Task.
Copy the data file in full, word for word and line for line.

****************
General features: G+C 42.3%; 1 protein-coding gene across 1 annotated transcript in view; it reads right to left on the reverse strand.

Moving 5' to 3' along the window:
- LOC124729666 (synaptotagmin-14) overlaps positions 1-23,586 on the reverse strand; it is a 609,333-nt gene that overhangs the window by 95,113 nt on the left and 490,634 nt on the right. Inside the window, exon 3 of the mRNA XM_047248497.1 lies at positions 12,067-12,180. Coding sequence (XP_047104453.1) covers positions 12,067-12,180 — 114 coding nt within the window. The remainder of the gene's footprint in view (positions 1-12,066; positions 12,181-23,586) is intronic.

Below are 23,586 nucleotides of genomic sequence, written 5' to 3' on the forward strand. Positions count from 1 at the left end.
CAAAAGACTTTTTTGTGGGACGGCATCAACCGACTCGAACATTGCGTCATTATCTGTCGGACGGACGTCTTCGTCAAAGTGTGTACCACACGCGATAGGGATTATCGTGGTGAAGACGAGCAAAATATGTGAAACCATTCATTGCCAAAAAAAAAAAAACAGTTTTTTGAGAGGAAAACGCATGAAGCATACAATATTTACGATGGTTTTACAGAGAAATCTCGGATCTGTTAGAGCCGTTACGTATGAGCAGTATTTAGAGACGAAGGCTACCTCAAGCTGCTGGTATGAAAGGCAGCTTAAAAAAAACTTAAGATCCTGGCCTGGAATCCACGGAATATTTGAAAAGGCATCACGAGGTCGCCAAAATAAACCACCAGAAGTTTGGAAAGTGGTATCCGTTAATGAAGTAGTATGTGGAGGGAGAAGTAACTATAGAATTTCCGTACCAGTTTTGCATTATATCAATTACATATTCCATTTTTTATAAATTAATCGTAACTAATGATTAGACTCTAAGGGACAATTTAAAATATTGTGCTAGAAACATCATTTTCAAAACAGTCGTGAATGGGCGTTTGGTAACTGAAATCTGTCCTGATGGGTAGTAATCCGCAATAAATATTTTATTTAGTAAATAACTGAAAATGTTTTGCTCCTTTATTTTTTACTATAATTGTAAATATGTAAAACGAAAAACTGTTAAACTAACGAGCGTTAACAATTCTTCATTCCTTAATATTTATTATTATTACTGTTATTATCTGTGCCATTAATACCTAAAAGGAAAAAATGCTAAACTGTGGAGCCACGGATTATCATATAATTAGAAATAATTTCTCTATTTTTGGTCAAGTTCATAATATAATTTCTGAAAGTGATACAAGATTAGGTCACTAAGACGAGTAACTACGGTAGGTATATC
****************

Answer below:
General features: G+C 42.3%; 1 protein-coding gene across 1 annotated transcript in view; it reads right to left on the reverse strand.

Moving 5' to 3' along the window:
- LOC124729666 (synaptotagmin-14) overlaps positions 1-23,586 on the reverse strand; it is a 609,333-nt gene that overhangs the window by 95,113 nt on the left and 490,634 nt on the right. Inside the window, exon 3 of the mRNA XM_047248497.1 lies at positions 12,067-12,180. Coding sequence (XP_047104453.1) covers positions 12,067-12,180 — 114 coding nt within the window. The remainder of the gene's footprint in view (positions 1-12,066; positions 12,181-23,586) is intronic.

Below are 23,586 nucleotides of genomic sequence, written 5' to 3' on the forward strand. Positions count from 1 at the left end.
CAAAAGACTTTTTTGTGGGACGGCATCAACCGACTCGAACATTGCGTCATTATCTGTCGGACGGACGTCTTCGTCAAAGTGTGTACCACACGCGATAGGGATTATCGTGGTGAAGACGAGCAAAATATGTGAAACCATTCATTGCCAAAAAAAAAAAAACAGTTTTTTGAGAGGAAAACGCATGAAGCATACAATATTTACGATGGTTTTACAGAGAAATCTCGGATCTGTTAGAGCCGTTACGTATGAGCAGTATTTAGAGACGAAGGCTACCTCAAGCTGCTGGTATGAAAGGCAGCTTAAAAAAAACTTAAGATCCTGGCCTGGAATCCACGGAATATTTGAAAAGGCATCACGAGGTCGCCAAAATAAACCACCAGAAGTTTGGAAAGTGGTATCCGTTAATGAAGTAGTATGTGGAGGGAGAAGTAACTATAGAATTTCCGTACCAGTTTTGCATTATATCAATTACATATTCCATTTTTTATAAATTAATCGTAACTAATGATTAGACTCTAAGGGACAATTTAAAATATTGTGCTAGAAACATCATTTTCAAAACAGTCGTGAATGGGCGTTTGGTAACTGAAATCTGTCCTGATGGGTAGTAATCCGCAATAAATATTTTATTTAGTAAATAACTGAAAATGTTTTGCTCCTTTATTTTTTACTATAATTGTAAATATGTAAAACGAAAAACTGTTAAACTAACGAGCGTTAACAATTCTTCATTCCTTAATATTTATTATTATTACTGTTATTATCTGTGCCATTAATACCTAAAAGGAAAAAATGCTAAACTGTGGAGCCACGGATTATCATATAATTAGAAATAATTTCTCTATTTTTGGTCAAGTTCATAATATAATTTCTGAAAGTGATACAAGATTAGGTCACTAAGACGAGTAACTACGGTAGGTATATC